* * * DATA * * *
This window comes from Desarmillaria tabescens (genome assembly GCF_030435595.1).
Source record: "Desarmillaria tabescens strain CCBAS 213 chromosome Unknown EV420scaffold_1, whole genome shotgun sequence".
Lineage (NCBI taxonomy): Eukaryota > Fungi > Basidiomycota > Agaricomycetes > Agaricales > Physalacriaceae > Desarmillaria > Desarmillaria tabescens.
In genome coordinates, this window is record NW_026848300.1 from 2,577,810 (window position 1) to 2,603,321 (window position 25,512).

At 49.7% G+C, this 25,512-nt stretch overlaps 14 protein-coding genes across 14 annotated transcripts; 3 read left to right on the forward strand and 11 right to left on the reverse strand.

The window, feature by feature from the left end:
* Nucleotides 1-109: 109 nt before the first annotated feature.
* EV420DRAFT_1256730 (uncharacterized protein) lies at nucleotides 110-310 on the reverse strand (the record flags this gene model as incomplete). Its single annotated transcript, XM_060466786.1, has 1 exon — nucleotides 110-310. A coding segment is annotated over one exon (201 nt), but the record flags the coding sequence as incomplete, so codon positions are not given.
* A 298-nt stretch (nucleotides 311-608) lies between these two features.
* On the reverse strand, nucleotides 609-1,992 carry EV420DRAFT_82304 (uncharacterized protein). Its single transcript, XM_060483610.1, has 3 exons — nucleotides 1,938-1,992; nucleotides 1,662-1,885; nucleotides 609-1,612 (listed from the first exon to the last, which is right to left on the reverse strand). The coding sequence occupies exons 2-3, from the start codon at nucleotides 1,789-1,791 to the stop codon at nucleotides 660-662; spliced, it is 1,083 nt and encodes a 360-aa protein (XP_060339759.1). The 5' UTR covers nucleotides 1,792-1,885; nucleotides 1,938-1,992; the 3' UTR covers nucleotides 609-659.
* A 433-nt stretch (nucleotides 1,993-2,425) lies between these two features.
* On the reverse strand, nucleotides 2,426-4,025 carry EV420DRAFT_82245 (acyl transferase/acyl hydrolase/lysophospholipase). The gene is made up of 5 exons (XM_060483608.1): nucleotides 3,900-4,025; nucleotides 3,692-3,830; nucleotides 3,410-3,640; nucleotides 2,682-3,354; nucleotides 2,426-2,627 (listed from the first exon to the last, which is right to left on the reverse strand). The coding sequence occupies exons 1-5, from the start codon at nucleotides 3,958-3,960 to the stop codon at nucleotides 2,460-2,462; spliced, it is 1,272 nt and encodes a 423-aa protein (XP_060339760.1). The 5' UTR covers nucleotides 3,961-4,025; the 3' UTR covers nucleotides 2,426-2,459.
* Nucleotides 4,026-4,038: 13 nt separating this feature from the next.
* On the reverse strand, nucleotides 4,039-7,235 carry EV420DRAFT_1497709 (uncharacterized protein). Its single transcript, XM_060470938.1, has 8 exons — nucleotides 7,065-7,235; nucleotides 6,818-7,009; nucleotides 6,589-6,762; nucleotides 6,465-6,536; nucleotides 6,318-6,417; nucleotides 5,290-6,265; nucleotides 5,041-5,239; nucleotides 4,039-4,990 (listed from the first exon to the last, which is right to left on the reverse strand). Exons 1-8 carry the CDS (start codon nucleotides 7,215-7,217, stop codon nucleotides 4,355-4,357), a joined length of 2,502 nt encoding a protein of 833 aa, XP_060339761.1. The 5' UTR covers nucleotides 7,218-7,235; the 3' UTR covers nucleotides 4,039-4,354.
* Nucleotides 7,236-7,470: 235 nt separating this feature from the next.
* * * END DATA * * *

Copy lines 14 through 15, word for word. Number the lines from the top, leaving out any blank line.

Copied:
* On the reverse strand, nucleotides 4,039-7,235 carry EV420DRAFT_1497709 (uncharacterized protein). Its single transcript, XM_060470938.1, has 8 exons — nucleotides 7,065-7,235; nucleotides 6,818-7,009; nucleotides 6,589-6,762; nucleotides 6,465-6,536; nucleotides 6,318-6,417; nucleotides 5,290-6,265; nucleotides 5,041-5,239; nucleotides 4,039-4,990 (listed from the first exon to the last, which is right to left on the reverse strand). Exons 1-8 carry the CDS (start codon nucleotides 7,215-7,217, stop codon nucleotides 4,355-4,357), a joined length of 2,502 nt encoding a protein of 833 aa, XP_060339761.1. The 5' UTR covers nucleotides 7,218-7,235; the 3' UTR covers nucleotides 4,039-4,354.
* Nucleotides 7,236-7,470: 235 nt separating this feature from the next.